Texas A&M opens new dental clinic named after state’s first Black dentist

Image of Texas A&M clinic
Reveal: Family members of Dr. M.C. Cooper and prominent Dallas civic leaders gather for the unveiling of the sign bearing the name of Texas’ first Black dentist.
Dallas — Texas A&M University College of Dentistry held a dedication March 5 for the opening of a new dental clinic that it hopes will improve access to care in the south and southeast Dallas communities, areas which have been designated as dentally underservered.
   
The Dr. M.C. Cooper Dental Clinic — named after the state’s first Black dentist — is a 4,320-square-foot facility featuring eight operatories, digital X-ray diagnostic capabilities, a reception area, a consultation room and a classroom/conference room.
   
The clinic will be staff by Texas A&M College of Dentistry employees and will focus on comprehensive dental care for patients of all ages. Services will include preventive care, treatment and oral health education. Dental students, along with dental hygiene and graduate students, will also provide care under the supervision of licensed dental faculty.
   
“We are excited to have a presence in this community,” said Texas A&M College of Dentistry dean Lawrence Wolinsky, D.M.D., Ph.D., in a news release. “We know that access to oral health care has been out of reach for many in this area. The opening of the Dr. M.C. Cooper Dental Clinic brings us one step closer to closing the oral health care gap that exists among these vulnerable populations.”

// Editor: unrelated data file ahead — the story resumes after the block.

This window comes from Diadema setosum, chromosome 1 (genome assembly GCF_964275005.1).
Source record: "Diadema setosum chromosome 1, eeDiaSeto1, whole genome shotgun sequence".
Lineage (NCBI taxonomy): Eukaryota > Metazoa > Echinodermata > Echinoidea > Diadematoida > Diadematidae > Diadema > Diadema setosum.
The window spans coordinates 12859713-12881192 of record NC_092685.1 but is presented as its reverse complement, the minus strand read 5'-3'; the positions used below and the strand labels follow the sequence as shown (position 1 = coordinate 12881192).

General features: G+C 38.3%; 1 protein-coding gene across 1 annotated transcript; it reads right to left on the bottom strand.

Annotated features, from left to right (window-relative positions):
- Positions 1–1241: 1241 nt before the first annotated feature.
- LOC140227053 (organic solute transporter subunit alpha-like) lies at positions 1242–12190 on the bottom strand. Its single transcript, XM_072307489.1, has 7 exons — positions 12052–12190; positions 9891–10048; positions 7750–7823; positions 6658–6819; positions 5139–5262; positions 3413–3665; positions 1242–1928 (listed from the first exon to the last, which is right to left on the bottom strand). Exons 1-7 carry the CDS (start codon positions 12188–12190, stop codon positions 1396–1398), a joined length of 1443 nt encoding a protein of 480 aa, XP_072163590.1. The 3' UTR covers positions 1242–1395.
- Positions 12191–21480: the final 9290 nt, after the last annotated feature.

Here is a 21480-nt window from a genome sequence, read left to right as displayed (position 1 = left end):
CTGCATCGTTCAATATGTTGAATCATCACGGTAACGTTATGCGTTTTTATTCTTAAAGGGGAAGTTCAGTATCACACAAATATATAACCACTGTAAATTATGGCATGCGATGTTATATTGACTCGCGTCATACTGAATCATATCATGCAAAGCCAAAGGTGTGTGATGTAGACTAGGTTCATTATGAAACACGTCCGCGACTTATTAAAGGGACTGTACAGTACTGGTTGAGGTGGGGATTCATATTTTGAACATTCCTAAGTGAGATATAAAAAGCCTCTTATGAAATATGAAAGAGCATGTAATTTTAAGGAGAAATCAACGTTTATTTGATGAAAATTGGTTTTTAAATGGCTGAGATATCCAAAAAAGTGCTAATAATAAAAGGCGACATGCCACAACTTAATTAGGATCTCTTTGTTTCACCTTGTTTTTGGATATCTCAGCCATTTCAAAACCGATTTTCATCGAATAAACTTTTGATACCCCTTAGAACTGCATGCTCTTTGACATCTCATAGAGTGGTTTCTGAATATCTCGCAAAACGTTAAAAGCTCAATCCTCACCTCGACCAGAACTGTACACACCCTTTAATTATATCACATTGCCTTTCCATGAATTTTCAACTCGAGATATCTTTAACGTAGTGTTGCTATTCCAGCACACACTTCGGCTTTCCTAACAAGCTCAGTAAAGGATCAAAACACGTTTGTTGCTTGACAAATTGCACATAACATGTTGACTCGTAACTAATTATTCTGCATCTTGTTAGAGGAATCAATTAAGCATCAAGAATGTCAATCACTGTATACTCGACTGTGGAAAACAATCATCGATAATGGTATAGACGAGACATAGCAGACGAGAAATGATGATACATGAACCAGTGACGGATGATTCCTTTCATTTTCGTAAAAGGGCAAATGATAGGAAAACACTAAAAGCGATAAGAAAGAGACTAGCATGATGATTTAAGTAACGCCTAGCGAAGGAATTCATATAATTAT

The clinic was made possible by a $2.4 million gift from an anonymous donor, and a $780,000 donation from Delta Dental Foundation helped purchase dental equipment. An additional $2 million gift from anonymous donor will establish an endowment to provide ongoing support for the clinic.
   
Dr. Marcellus Clayton Cooper was born an enslaved person on the Caruth Farm, a plantation that included what is now much of North Dallas, south of I-635. Almost a year after his birth on Jan. 1, 1863, Texas slaves were freed but wouldn’t experience true freedom until June 19, 1865. After earning his dental degree from Meharry Medical College in Nashville, Tennessee, he returned to Dallas to practice in 1896. He died in 1929.